You can download the Ministry of Social Development evaluation report on: www.msd.govt.nz/publications/docs/evaluatingdpbreforms.pdf

    Source — The Daily News 7 November 2001 "Government scraps work-testing for sole parents" — NZPA; New Zealand Herald 7 November 2001 "Contract for solos"; The Dominion 7 November 2001 "Childcare boon for dpb beneficiaries" — Martin Kay; NZ Government press release 6 November 2001 "DPB and widows benefit changes flawed _ evaluation; National Party press release 7 November 2001 "Maharey plays word gains with DPB policy" — Bob Simcock; Green Party press release 7 November 2001 Greens wish govt would ditch work-testing for DPB" — Sue Bradford; Stuff.co.nz 7 November 2001 "Childcare boon for single parents" — Martin Kay; Maharey Notes 12 November 2001 "Evaluation report released"


  • NZ will join the rest of OECD nations (except for Australia and the US) and offer paid leave to female employees for 12 weeks around the time they are having a baby. The scheme will pay women between 80% and 100% of their wages (depending on their tax rate) up to a maximum of $256 in the hand per week. To be eligible, a woman must be working at least ten hours per week with the same employer for a year.

    The government estimates 20,000 women per year will qualify but an estimated 8,000 women who will have babies who are self-employed or work casually will not qualify. The entitlement is specific to the mother but she may transfer the payments to a partner who is looking after the baby. The scheme will be funded from taxes rather than a levy on employers. Those using it will not have to repay the money if they elect not return to work at the end of their paid parental leave.

    Employers are already required to hold a woman's job open for them for up to a year if they take unpaid time off work for the birth and first months of their baby's life. The parental tax credit, instituted by the previous government which provides low and middle income earners up to $150/wk for eight weeks (whether they are working or not), will remain in place as an alternative for some of those who do not qualify for the new scheme.

    The announcement of paid parental leave is widely seen as a success for the Alliance Party and its advocate MP Laila Harre. Its Labour Party coalition partner had exhibited no sense of urgency to adopt the scheme that will cost $42 million per year. Harre says that while the scheme isn't everything she wanted, it is a good place to start. She says that a review after twelve months will consider whether it should include a wider range of women and revisit the period of time and the rate at which it is paid.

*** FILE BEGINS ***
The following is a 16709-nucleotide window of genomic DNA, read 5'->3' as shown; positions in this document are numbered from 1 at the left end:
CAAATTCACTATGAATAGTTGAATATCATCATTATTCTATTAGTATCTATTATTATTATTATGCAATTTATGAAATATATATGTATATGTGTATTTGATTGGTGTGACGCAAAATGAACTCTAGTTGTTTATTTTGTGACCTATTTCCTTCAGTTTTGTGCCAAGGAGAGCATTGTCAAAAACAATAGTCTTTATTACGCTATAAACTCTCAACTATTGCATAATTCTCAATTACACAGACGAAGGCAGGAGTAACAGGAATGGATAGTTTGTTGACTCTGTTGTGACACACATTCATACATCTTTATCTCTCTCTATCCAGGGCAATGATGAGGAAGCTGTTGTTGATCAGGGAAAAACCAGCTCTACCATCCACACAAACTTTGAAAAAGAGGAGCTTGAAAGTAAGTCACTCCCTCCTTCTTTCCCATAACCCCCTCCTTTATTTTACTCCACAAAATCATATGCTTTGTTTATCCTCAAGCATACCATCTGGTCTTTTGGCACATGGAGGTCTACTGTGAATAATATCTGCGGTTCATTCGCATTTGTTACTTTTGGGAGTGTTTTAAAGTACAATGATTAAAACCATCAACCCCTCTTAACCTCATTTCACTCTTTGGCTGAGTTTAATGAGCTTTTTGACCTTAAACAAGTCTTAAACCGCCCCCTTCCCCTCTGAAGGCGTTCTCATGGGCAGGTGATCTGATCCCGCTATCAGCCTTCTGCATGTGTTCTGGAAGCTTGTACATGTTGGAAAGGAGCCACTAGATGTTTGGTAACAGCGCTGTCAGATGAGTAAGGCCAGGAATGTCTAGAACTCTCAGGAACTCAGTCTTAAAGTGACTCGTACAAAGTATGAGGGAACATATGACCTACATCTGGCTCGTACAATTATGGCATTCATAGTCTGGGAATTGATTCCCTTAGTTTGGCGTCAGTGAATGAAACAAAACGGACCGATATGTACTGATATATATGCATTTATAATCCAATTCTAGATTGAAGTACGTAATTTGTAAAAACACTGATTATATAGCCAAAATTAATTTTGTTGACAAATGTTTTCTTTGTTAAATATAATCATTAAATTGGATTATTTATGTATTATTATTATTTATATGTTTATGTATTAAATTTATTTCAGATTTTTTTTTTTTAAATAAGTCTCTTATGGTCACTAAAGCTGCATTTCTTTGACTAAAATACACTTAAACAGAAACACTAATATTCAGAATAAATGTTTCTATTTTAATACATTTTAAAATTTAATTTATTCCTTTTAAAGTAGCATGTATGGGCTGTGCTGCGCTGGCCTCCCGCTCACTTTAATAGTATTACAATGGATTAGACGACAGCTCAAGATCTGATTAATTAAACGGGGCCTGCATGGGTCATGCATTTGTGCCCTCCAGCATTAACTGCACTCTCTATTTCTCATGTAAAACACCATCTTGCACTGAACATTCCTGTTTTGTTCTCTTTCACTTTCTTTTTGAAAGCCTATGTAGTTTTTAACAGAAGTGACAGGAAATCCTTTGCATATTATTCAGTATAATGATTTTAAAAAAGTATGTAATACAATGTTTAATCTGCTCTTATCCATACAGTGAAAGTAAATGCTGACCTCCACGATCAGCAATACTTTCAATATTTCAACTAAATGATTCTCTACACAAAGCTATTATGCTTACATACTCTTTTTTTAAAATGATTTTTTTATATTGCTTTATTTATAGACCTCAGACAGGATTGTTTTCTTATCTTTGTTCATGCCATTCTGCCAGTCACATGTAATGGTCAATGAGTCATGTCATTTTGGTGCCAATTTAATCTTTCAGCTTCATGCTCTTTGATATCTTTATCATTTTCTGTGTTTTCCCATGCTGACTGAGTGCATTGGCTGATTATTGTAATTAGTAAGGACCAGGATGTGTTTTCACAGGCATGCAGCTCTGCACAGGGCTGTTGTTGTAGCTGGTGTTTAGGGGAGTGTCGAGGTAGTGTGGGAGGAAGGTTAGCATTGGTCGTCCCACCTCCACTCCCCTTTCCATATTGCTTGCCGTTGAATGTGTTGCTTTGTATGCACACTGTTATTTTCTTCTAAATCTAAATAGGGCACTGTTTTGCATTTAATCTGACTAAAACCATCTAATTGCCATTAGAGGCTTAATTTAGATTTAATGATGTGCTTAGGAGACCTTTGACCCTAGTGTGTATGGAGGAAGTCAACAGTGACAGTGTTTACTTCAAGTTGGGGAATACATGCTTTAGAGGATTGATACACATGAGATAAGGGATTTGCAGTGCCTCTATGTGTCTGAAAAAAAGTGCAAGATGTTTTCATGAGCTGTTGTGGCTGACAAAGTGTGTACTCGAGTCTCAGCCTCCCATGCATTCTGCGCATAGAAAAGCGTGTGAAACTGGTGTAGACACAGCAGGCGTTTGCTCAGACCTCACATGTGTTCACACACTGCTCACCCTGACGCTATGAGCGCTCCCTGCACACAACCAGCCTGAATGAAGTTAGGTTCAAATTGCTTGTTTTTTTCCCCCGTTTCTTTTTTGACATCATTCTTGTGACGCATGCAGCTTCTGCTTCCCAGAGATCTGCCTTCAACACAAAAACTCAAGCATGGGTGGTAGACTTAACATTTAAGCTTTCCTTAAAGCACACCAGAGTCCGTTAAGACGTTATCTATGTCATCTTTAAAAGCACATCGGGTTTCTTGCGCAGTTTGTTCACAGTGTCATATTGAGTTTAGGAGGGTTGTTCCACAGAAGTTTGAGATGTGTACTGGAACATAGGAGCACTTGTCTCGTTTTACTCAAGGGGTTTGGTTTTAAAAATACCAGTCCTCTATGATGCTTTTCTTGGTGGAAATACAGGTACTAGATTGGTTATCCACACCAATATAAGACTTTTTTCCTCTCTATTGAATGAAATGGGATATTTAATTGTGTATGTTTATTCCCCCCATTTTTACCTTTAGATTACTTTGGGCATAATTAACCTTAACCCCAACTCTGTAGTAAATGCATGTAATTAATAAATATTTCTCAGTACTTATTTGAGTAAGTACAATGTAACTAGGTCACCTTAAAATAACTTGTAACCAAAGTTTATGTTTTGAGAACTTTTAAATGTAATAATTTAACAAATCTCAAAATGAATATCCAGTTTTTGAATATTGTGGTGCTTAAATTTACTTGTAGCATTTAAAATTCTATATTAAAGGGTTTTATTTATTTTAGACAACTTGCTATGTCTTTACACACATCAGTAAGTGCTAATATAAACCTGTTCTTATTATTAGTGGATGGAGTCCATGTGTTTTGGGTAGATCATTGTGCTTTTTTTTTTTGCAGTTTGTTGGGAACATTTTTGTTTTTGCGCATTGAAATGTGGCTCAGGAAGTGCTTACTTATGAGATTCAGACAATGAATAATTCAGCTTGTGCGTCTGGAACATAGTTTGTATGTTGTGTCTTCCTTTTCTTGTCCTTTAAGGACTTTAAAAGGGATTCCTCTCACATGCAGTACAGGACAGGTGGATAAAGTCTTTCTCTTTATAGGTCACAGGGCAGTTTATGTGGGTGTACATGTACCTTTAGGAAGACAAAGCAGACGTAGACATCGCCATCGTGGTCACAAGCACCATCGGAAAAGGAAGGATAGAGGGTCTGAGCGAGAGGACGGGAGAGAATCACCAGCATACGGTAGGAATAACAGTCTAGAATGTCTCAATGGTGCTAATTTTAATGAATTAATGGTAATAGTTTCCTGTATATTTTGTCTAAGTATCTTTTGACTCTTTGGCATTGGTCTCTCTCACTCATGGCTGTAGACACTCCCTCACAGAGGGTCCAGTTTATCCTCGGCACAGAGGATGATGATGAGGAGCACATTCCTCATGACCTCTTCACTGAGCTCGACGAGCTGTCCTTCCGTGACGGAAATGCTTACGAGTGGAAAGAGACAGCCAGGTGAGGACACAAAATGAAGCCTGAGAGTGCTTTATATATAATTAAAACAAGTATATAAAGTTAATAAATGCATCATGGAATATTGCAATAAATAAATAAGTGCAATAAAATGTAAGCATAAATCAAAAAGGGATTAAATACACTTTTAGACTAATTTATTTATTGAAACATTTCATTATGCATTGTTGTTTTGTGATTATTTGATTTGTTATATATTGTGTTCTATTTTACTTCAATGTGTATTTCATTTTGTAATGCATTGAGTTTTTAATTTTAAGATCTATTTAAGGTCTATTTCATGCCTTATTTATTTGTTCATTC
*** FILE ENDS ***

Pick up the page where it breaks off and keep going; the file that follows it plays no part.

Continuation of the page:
Source — The Dominion 8 November 2001 "Some mums to miss out on paid parental leave" — Tracy Watkins; New Zealand Herald 8 November 2001 "Parental leave — the facts" — Andrew Laxon; The Press 7 November 2001 "Paid parental leave to start in July" — Grant Fleming; Act Party press release 7 November 2001 "Paid parental leave is bad news for women" — Penny Webster; Federated Farmers 7 November 2001 "Paid parental leave policy forgets self employed" — tom Lambie; Green Party press release 7 November 2001 "Paid parental leave overdue and underweight" — Sue Kedgley The Dominion 9 November 2001 "Employers sound baby leave warning" — Tracy Watkins; National Party 7 November 2001 "paid parental leave for some, not all" — Anne Tolley; Service and Food Workers Union press release 7 November 2001 "Low paid women benefit from PPL" — Darien Fenton; The Dominion 20 November 2001 "Delivering unfairness" — editorial; The Dominion 20 November 2001 "Mother of a problem"— Sarah Prestwood


  • A report from a parliamentary committee inquiry into student fees, loans and allowances provided no solutions to the financial problems students are having once they leave tertiary training. Graduating students say they are unable to obtain home loans, are putting off having families and are going overseas on account of the debts they are accumulating from course fees. But after 18 months of reviewing hundreds of submissions, the parliamentary committee's sole recommendation is that more research needs to be done on the issue.

    Chairperson of the education and science select committee Alliance MP Liz Gordon says one problem that stymied the committee was that government departments had failed to provide analysis of the effects of tertiary education policy on the personal finances of students. Gordon says this lack of information and political divisions within the committee left it unable to reach a concensus.

  • Student groups are livid at the lack of action. They had encouraged their members to make submissions which they now say was a waste of everyone's time. Chris Hipkins of the Victoria University Students Association says that for the committee to simply say that more research is required ... is simply insulting. Hipkins: "If this is all we can expect, we may as well pack our bags and leave the country now."

    Associate Minister of Education Steve Maharey says the government will respond to the report by the end of the year. But it appears that nothing more will be done on student debt issues in the near future as it is being held over until after next year's election. Maharey: "Further action to ease the financial burden of tertiary education will only happen if and when the Labour-Alliance government is re-elected."

    Source — New Zealand Herald 31 October 2001 "Fees report omits the answers" — Libby Middlebrook; Otago University Student Association press release 30 October 2001 "Students slam loan review sham" — contact Ayesha Verrall; Victoria University Student Association press release 30 October 2001 "Students respond to report "Is this it""; NZ Government press release 30 October 2001 "Further relief for students hangs on re-election"; Alliance Party press release 30 October 2001 "Tertiary inquiry raises huge issues"; Green Party press release "More research into student debt a waste of time"; Otago Daily Times 7 November 2001 "Students: `"show me the money'"; Otago Daily Times 7 November 2001 "The loans disgrace"